The journal Music and Arts in Action (MAiA) emerges from international, cross-disciplinary work that takes a wider, holistic approach in researching the dynamic role of music and the arts in social life and cultural experience. Cutting-edge work in this area considers how aesthetic experiences and artistic forms are unconsciously, semi-consciously and actively used by individuals and groups to structure social relations, situations, environments and action. Simply put, how, when and where do music and art do something, how do music and art matter?

Keywords in Musical Free Improvisation

Carl Bergstrøm-Nielsen


This article presents some keywords and concepts concerning free improvised music and its recent developments drawing from ongoing bibliographical research. A radical pluralism stems from musicians' backgrounds and the mixtures and fusions of styles and idioms resulting from these mixtures. Seemingly very different "performance-driven" and "play-driven" attitudes exist, even among musicians who share the practice of performing at concerts. New models of musical analysis aiming specifically at free improvised music take into account these interactional dimensions and point to the existence of certain typical sounding characteristics.

Musical Improvisation and the Academy

Jesse Stewart


Academic interest in musical improvisation has increased signiffcantly in recent years. This is evidenced not only by the increasing number of publications focused on improvisation, but also by the growing number of improvisers to have received academic appointments at major universities. In this essay, I examine the changing historical relationships between musical improvisation and the academy, as well as some of the implications of those relationships for both the academy and the field of musical improvisation itself.

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Playing with Distinction? Music Therapy and the Affordances of Improvisation

Simon Procter


In the United Kingdom (UK), improvisation seems to be regarded as central to, and even definitional of, the practice of music therapy. This article considers reasons why improvisation might b e professionally prized in this way but also turns to Tia DeNora's (2003) notion of musical affordance to consider what in practical terms improvisation may have to offer within music therapy practice, focusing on two vignettes from a mental health environment.

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Improvisation Among the Discourses

Jesse Stewart

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The Modern Idea of Creativity and its Influence on Music Therapy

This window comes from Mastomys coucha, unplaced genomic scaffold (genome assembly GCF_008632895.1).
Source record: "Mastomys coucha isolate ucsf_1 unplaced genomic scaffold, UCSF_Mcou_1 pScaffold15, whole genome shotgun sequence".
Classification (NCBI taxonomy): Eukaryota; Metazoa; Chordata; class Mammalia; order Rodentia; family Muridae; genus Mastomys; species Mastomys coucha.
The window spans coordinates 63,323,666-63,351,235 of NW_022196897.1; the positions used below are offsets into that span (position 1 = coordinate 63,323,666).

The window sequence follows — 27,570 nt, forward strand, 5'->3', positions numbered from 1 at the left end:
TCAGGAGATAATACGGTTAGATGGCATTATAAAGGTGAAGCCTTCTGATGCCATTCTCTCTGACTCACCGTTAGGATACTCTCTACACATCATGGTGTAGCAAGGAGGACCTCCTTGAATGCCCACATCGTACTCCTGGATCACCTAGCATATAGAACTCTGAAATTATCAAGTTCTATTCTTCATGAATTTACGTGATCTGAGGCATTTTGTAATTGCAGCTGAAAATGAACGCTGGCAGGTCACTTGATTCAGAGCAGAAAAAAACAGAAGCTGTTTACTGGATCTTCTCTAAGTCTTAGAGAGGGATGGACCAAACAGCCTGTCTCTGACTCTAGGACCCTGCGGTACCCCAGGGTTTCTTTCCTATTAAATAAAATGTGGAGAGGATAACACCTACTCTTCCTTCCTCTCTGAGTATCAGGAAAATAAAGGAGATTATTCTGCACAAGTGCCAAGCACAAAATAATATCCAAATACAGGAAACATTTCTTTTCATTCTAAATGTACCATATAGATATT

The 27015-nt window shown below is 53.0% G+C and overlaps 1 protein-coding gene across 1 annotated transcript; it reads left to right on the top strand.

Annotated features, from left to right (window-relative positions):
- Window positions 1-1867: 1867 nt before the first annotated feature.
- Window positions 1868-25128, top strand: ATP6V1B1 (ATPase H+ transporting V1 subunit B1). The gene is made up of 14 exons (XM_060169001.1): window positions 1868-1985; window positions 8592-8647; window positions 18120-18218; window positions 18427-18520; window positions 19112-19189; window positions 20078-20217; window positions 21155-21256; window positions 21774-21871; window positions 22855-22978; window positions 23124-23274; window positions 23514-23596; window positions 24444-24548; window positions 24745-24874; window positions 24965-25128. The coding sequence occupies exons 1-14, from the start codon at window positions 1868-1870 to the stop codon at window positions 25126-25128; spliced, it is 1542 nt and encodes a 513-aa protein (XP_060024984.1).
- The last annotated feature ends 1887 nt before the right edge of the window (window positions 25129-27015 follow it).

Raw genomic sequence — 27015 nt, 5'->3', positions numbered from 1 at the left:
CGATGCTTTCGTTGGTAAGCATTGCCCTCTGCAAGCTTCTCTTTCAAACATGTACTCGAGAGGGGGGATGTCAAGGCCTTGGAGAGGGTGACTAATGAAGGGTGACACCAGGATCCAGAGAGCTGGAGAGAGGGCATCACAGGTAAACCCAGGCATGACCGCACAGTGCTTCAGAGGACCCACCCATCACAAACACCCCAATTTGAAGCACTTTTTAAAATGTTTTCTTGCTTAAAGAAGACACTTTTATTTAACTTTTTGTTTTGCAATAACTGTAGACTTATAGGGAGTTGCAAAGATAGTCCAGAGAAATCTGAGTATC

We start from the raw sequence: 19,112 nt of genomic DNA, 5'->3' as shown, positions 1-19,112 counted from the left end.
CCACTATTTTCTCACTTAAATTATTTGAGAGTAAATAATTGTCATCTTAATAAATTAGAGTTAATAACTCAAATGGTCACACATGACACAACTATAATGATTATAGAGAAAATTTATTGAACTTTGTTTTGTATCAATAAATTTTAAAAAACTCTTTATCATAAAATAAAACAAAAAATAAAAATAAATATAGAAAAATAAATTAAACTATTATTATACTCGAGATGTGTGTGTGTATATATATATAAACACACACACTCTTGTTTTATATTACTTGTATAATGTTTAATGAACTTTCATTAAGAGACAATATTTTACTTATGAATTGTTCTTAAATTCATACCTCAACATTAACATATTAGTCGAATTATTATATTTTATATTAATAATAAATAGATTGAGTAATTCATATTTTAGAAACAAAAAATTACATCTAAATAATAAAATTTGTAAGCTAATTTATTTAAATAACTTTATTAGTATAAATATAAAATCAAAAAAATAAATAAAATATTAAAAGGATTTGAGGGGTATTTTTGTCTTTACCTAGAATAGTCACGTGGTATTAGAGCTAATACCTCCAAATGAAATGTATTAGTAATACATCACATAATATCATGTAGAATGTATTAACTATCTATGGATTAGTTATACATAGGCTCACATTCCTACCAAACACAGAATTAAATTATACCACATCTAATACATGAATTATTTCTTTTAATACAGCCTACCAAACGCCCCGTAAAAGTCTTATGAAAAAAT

Yu Wakao

In recent years, improvisation has been recognized as one of the most important tools for music therapy. Several accounts have beenmade concerning the importance of improvisation, each from a particular music therapist’s point of view. In this essay, my objective is to consider how modern, Western ideas concerning improvisation have informed the practices and philosophies of music therapy. I begin with a comparison of traditional Japanese ideas concerning creativity and modern Western conceptions of creativity and improvisation, focusing in particular on the influence of ‘reflexive modernity’. Next I consider the influence of reflexive modernity on improvisation within contemporary music therapy, discussing the psychologized tendencies of modern music and music therapy. I conclude by invoking Deleuze and Guattari’s concept of ‘line of fight’ to advocate for a model of music therapy that connects the music and the individual to something outsideas in The Otoasobi Project in Japan and in various non-Western healing traditions.

Creating a Dialogue through Improvisation in Cross-cultural Collaborations

Griselda Iseult Sanderson


This research paper investigates the role of improvisation as dialogue between oral music practitioners from different cultures and compares modes of practice between the subject of this research and other similar collaborations. Ideas for developing good practice through processes of familiarisation, learning and communication are discussed alongside issues surrounding musical identity. With regard to creative outcomes, an attempt is made to devise a model whereby cross-cultural collaborations can provide benefits to both participants and their wider communities.

The Otoasobi Project: Improvising with Disability

Rii Numata


This paper discusses a community-oriented, improvisation-focused initiative known as The Otoasobi Project. First, I situate the project in relation to the felds of free improvisation, “outsider music,” and music therapy. Then, in reference to several video excerpts, I discuss The Otoasobi Project, examining the ways in which individuals with learning disabilities, musicians, and music therapists have been able to make improvised music with one another, forging an inclusive space for musical and social interaction that has had both aesthetic and therapeutic benefits.